Technology changes impact all facets of a business. For contact centers, this also includes staffing and operations. Digital transformation poses distinct operational challenges for the contact center that go beyond the customer and agent experience; we’ll address two of those challenges here.
While contact centers are increasingly turning to Artificial Intelligence (AI) applications for a variety of reasons, these technologies are not a silver bullet for everything, nor are they a complete solution for a specific problem set. They can, and should, play a role in helping contact centers adapt to digital transformation – in conjunction with existing technologies and processes.
When considering vendors offering AI applications, contact centers should consider how well they interwork and support the systems currently in use, rather than looking to replace them altogether. For now, AI will best serve contact centers as a complementary technology.
Operational Challenge #1: Maintaining Staff
The impact digital transformation has on staffing may not be that obvious, largely because it’s been overshadowed by the pandemic. By now, contact centers and agents have adapted to a work-from-home model, which will remain in place for many contact centers.
Contact centers have been hugely impacted by the Great Resignation, as has the entire service economy. Turnover in call centers has averaged 30% to 40%.
Supporting home-based agents presents many operational challenges for contact center leaders, and compounding that is the way digital transformation is reshaping the customer experience (CX). A key change is the need for seamless omnichannel communication with the growing use of digital channels by customers. If contact centers cannot effectively support this, the agent experience (AX) suffers and, as we’ve seen with the Great Resignation, agents will leave for greener pastures.
In terms of maintaining staffing levels, there are two immediate AI use cases to consider.
The first would be intelligent routing where AI can direct incoming inquiries based on the channel used by the customer. This can be especially effective for existing customers, where analytics can determine channel preferences based on past history. This way, inquiries will get routed to agents with the right skills set – both at scale and in real-time – making their jobs less stressful and more tenable.
A second use case would be self-service automation. The main idea is that better forms of self-service are critical for AX, and all contact center vendors now have AI solutions that go well beyond conventional IVR. Digital transformation is simply raising the bar for what self-service needs to be. The longer agents have to keep dealing with routine queries or repeating steps already covered in IVR, the bigger your staffing issues will become.
Operational Challenge #2: Speed to Competency
Digital transformation enables a remote working environment and allows contact centers to draw from a much larger pool for hiring agents.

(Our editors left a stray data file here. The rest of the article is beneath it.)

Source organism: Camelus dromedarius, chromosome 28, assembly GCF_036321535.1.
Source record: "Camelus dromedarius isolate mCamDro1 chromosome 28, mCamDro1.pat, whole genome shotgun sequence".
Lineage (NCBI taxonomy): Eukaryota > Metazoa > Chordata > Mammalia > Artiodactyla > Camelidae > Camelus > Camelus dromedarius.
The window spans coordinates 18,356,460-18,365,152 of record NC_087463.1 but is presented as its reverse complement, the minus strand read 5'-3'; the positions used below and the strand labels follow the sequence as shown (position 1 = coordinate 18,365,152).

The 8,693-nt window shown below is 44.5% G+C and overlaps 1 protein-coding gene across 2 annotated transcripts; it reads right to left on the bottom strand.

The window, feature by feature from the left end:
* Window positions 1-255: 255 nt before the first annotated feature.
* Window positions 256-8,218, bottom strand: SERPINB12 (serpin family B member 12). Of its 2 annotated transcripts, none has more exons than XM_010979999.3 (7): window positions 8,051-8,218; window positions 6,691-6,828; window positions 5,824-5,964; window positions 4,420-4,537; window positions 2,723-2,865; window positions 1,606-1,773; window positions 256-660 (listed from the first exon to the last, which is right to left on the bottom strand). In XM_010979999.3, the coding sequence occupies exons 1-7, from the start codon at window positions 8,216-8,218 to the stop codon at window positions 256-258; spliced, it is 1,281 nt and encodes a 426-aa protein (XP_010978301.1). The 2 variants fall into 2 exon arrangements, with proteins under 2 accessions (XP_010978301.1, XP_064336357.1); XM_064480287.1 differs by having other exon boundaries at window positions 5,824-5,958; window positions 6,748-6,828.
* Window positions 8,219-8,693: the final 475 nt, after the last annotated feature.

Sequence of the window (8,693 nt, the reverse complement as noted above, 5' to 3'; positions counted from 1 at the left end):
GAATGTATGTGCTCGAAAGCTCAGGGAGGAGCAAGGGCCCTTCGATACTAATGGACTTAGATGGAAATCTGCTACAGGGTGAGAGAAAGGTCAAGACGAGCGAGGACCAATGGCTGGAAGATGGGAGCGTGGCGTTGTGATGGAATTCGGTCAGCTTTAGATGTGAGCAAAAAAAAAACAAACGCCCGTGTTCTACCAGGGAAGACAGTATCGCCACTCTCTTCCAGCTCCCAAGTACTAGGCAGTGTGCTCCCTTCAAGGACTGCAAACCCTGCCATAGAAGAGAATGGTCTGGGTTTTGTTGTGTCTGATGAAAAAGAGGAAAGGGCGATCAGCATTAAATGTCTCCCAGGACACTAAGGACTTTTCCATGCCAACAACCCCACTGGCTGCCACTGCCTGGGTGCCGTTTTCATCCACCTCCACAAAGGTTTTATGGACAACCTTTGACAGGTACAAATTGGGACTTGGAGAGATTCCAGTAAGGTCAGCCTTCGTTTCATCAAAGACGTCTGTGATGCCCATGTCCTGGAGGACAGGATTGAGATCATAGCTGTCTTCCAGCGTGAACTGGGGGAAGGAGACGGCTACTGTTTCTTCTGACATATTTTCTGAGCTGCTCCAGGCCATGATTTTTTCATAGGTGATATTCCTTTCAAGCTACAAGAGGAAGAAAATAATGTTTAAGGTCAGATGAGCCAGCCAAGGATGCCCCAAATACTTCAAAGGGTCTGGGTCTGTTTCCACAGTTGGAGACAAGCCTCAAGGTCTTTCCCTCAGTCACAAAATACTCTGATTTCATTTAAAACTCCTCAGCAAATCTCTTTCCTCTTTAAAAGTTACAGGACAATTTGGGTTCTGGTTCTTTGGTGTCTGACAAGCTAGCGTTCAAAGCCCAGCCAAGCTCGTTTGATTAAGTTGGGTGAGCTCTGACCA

While contact centers don’t have the luxury to keep hiring agents as traffic grows, they do need to hire and train them faster than before. This is another by-product of the Great Resignation, where there has been a sudden surge of people exiting the workforce, making the need to replace agents a top priority. As such, the challenge of speed to competency and onboarding new agents is more about maintaining current staff levels rather than adding agents to scale up.
In terms of operations, this means contact centers are playing catchup trying to replenish their depleted ranks rather than staffing up for growth. As noted above, AI applications alone won’t enable contact center leaders to totally catch up, but it has a key role to play, especially to speed up the hiring and training process.
When considering AI vendors, there are two capabilities you should be looking for.
First is the ability to quickly vet candidates for the skills needed, not just for specific agent roles, but also for the basic competencies they’ll need for your industry and customer base. This is especially relevant for global businesses, and how digital transformation removes the borders of geography, allowing contact centers to hire agents with greater proximity to customers on a regional basis. These possibilities are very recent, and while they hold great promise for improving CX, you really need the scale of AI applications to execute on this promise.
Second would be the next step, which is to train and onboard new agents once drawn from this pool of candidates. Machine learning (ML) is of particular importance as you’ll need to profile best practices from your top agents and use that as the template for training new hires. This is how you leverage AI to shorten the learning curve and provide real-time guidance for new agents.
Not only will agent turnover drop when you can onboard them more effectively, but so will the associated costs with staffing.